Archive for the ‘Vienna’ Category

Vienna 2.3.2 security update

Monday, July 27th, 2009

I’ve just released the security update Vienna 2.3.2. Security is no laughing matter, so all Vienna users need to update to version 2.3.2. Release notes are here.

The technical details of the vulnerability are instructive. The problem was this line of code:

returnCode = NSRunAlertPanel(alertTitle, alertBody, NSLocalizedString(@"Delete", nil), NSLocalizedString(@"Cancel", nil), nil);

Well, that’s not entirely true. The problem was that line combined with certain assignments of alertBody, for example:

alertBody = [NSString stringWithFormat:@"Are you sure you want to unsubscribe from \"%@\"? This operation will delete all cached articles.", [folder name]];

By default, the value of [folder name] comes from a most trustworthy source: the internet. If, by chance or design, the name contains conversion specifiers, you’re in big trouble. For a discussion of this kind of vulnerability, see Apple’s Secure Coding Guide. The Secure Coding Guide is a must read for Mac Developers. (I also recommend this. Tell them Jeff sent you.)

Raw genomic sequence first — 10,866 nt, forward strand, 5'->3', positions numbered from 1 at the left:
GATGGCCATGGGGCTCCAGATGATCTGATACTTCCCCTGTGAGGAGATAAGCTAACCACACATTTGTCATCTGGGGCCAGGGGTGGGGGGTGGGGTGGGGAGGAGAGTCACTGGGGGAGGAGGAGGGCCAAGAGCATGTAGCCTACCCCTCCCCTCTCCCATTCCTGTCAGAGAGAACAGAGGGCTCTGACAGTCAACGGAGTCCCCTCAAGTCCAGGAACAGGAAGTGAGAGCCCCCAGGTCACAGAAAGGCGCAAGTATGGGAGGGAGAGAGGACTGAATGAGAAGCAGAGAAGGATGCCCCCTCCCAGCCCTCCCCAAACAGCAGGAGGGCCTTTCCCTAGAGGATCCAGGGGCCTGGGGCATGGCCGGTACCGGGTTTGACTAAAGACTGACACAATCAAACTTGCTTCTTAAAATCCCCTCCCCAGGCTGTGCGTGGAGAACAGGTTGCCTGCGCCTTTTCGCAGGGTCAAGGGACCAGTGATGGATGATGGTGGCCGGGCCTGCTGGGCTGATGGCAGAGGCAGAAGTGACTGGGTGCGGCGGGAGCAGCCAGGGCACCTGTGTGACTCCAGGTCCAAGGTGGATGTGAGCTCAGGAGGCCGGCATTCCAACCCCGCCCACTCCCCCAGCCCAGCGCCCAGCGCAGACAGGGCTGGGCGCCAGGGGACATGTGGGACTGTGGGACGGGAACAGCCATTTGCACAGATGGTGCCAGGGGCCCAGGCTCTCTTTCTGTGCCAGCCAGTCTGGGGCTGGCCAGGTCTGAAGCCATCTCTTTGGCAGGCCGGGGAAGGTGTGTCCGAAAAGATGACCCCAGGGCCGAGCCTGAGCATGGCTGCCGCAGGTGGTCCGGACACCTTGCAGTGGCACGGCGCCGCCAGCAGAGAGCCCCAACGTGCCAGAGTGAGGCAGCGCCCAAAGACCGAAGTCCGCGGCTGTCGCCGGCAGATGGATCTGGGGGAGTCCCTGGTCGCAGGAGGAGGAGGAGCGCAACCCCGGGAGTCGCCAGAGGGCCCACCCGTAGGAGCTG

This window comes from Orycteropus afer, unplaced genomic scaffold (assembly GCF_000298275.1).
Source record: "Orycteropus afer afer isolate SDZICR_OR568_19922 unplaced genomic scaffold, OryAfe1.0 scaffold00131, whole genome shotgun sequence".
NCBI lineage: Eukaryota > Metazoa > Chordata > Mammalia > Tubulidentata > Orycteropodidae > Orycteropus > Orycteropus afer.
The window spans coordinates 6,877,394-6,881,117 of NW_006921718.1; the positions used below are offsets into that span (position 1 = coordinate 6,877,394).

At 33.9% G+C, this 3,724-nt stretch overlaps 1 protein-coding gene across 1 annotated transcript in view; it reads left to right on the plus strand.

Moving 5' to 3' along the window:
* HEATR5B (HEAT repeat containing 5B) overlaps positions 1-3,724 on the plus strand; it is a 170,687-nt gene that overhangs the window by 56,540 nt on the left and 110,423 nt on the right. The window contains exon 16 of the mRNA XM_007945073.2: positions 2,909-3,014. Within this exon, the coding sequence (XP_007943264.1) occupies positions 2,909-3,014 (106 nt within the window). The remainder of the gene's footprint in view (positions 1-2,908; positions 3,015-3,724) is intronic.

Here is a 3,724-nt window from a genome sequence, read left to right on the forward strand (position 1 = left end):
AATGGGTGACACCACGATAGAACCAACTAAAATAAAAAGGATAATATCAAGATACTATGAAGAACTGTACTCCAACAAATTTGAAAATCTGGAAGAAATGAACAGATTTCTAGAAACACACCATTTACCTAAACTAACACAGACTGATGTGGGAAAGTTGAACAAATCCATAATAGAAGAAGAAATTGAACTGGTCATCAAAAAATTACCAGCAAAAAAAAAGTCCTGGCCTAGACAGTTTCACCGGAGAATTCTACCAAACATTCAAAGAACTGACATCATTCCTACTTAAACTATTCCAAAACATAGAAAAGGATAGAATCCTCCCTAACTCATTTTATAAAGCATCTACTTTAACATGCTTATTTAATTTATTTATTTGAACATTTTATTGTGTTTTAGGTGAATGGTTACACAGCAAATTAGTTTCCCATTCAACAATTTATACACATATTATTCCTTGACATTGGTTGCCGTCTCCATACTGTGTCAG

One simple fix for the vulnerability is as follows:

returnCode = NSRunAlertPanel(alertTitle, @"%@", NSLocalizedString(@"Delete", nil), NSLocalizedString(@"Cancel", nil), nil, alertBody);

With this fix, the alertBody string — which contains the unvalidated folder name — is no longer treated as a format string.

You need to be very careful about using NSRunAlertPanel() and similar functions. Unfortunately, the API and documentation are quite bad. The Discussion doesn’t even mention that the second argument is a format string; for that, you have to read the documentation for another function. Furthermore, it’s absolutely insane to put three unrelated items between the format string and the optional arguments for the format string.

As you know, however, you go to war with the API you have, not the API you might want or wish to have at a later time.

Cocoa memory management for smarties, Part 2: working with a nib

Monday, August 25th, 2008

Well, it’s back to work for the moment. I was offered the VP slot, but I had to turn it down because they refused to accept the NDA: my name would be on the ticket, but nobody could talk about me publicly. Also, they wouldn’t get rid of the brown M&Ms. I am waiting for an offer by email from another guy, but I don’t hold out much hope, since I’m also waiting for him to learn how to use email.